Let’s analyze a couple examples to help clarify. Suppose the bank posts a nominal rate of 5\% compounded monthly. The periodic rate that we would earn at the end of each month can be found by dividing 5\% into twelve equal parts: 5\% / 12 = 0.4167\%. This means the periodic interest rate we actually get at the end of each month is 0.4167\%; much lower than we initially thought!

The periods in which we earn compound interest are sometimes referred to as compounding periods. The compounding periods do not have to be monthly. In fact, there are many instances in which we might be interested in using a different structure. For example, suppose we get paid bi-weekly (every other week), and take some of this money to invest into a pension fund that earns a nominal rate of 3.5\% compounded bi-weekly. What is the periodic interest rate we earn at the end of each bi-weekly period? If we know that there are 52 weeks in one year, and we get paid every other week, this means there are 26 times per year in which we earn interest. Dividing into 26 equal parts, we obtain a periodic interest rate of 3.5\% / 26 = 0.1346\%.

In general, the nominal interest rate r and the periodic interest rate i are connected through the following formula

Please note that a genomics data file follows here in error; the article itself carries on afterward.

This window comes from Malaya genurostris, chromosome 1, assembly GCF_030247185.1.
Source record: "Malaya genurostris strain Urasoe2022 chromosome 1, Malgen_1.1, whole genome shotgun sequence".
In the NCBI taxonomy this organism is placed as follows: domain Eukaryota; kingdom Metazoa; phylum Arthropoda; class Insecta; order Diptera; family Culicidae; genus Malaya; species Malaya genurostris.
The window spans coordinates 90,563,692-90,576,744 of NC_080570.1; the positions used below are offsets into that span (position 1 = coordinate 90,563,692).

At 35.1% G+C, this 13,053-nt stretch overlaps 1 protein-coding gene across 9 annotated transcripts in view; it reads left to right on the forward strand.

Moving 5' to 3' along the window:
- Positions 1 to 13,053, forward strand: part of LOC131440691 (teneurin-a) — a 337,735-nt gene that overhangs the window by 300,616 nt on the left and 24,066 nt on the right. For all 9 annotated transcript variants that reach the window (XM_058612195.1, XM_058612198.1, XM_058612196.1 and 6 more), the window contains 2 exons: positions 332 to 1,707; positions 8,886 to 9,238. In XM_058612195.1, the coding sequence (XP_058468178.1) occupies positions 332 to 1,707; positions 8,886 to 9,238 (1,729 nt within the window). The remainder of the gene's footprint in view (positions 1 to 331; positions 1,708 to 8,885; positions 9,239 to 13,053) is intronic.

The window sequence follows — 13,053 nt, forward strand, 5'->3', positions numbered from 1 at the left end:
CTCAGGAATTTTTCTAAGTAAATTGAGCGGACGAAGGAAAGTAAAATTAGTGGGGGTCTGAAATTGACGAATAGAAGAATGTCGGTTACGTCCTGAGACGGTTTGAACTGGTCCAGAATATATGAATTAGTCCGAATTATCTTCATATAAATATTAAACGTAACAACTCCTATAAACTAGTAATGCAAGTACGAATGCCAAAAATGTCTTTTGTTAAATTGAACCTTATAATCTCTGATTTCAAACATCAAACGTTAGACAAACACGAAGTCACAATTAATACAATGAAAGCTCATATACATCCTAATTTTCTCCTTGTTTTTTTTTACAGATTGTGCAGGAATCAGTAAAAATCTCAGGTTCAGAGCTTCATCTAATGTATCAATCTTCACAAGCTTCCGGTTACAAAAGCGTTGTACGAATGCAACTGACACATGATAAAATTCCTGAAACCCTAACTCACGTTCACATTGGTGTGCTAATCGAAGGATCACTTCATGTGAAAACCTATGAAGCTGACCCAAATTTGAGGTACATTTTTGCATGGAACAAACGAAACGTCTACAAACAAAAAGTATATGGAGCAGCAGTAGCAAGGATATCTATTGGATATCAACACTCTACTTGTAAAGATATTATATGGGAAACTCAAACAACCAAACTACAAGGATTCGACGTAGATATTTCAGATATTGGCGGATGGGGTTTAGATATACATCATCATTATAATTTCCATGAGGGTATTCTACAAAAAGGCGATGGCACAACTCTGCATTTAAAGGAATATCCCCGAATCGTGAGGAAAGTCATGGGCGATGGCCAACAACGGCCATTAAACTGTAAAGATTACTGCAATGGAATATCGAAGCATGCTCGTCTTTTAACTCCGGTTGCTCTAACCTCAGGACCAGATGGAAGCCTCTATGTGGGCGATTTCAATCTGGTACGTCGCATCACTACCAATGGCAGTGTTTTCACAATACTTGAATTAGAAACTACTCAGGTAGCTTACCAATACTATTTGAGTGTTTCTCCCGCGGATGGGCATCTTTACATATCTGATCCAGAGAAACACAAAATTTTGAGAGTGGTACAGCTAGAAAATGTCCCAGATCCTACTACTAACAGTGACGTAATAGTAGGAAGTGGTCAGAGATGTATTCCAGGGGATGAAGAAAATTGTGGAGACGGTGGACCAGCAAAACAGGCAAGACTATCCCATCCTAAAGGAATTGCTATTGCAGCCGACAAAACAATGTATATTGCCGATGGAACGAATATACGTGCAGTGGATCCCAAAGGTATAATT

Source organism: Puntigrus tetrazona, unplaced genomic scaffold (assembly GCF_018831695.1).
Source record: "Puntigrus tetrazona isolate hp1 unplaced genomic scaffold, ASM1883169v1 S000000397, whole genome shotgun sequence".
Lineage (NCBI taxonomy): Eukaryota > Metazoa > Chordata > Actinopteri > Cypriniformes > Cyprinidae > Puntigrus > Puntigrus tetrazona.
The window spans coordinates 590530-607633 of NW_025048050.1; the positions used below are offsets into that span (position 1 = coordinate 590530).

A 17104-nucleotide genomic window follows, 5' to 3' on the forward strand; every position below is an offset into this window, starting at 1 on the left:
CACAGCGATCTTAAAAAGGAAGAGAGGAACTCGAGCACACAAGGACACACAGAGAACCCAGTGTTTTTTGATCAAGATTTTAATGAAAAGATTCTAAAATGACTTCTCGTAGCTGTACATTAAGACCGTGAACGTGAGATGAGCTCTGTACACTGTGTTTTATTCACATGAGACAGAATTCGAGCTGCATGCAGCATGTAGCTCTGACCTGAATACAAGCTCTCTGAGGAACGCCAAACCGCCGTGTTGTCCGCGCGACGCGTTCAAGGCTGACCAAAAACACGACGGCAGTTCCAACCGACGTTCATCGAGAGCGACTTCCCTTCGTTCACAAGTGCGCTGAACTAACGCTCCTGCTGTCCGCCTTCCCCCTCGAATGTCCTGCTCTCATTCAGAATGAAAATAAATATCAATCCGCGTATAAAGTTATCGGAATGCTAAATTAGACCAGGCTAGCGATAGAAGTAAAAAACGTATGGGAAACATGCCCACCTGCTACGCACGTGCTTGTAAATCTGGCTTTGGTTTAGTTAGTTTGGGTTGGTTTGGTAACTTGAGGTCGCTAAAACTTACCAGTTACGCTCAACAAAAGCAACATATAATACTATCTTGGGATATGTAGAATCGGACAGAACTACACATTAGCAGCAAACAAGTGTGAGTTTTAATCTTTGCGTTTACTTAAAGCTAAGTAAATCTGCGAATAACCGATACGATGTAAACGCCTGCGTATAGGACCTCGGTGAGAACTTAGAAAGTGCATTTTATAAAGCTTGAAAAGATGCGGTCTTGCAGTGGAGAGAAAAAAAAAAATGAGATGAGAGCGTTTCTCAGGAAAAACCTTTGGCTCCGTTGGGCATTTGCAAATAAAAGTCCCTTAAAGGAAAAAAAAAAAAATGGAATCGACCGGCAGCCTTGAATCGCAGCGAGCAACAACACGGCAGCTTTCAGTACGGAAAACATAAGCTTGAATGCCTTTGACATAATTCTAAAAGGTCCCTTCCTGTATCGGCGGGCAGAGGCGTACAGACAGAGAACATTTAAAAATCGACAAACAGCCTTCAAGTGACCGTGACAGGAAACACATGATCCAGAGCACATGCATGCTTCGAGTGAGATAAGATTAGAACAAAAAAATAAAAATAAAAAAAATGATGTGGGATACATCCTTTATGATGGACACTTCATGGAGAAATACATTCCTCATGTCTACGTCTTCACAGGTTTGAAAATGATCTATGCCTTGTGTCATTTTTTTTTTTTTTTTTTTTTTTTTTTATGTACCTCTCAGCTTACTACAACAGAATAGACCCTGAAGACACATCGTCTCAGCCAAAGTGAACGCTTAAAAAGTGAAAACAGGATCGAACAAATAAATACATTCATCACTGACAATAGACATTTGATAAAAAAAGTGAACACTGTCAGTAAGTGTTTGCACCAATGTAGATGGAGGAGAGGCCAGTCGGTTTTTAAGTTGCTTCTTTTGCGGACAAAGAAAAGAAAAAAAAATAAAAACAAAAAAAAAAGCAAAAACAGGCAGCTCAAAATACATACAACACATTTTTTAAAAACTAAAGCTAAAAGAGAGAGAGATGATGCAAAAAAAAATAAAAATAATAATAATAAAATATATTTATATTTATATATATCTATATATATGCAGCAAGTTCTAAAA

\begin{aligned} i &= \frac{r}{f}   \end{aligned}

where f is known as the frequency number. The frequency number is the number of compounding periods per year. Some common frequency numbers are listed below.

\begin{tabular}{l|l|l} Name & Compounds per Year & Frequency Number\\ \hline Annually & one & 1\\ \hline Semi-annually & two & 2\\ \hline Quarterly & four & 4\\ \hline Monthly & twelve & 12\\ \hline Bi-weekly & twenty-six & 26\\ \hline Weekly & fifty-two & 52 \end{tabular}

The words semi and bi can be applied to the other names as well. In general, adding the suffix semi means double the frequency number; whereas adding the suffix bi means half the frequency number. For instance, semi-monthly would have f=24 (twice per month, so twenty-four times per year), and bi-monthly would have f=6 (once every other month, so six times per year).

Calculating Interest Earned Over One Compound

Now that we have an idea of how to calculate compound interest over a compounding period, let’s work on a few examples to help solidify the concepts. In general, we can find the amount of interest earned I in a particular compounding period by multiplying the principle amount by the periodic interest rate:

\begin{aligned} I &= P \times i \\ &= P \times \frac{r}{f}. \end{aligned}

If the nominal rate is given, it is often easier to use the second formula. The following video will guide you through a couple examples of calculating interest.

Calculating the Future Value After One Compound

Using the interest formula above, we can think of the future value after one compound period as the principle amount plus the accrued interest: FV = P + I. But since \displaystyle I = P \times \frac{r}{f}, we can simplify the formula to

\begin{aligned} FV &= P + P \times \frac{r}{f}\\ FV &= P \left( 1+ \frac{r}{f} \right).  \end{aligned}

Most of the time in practice, the nominal rate is given, so the above formula is favored. If the periodic interest rate is given instead, the formula FV = P(1+i) can be applied. The video below will work through a couple examples of calculating a future value after one period, given a compounding interest rate.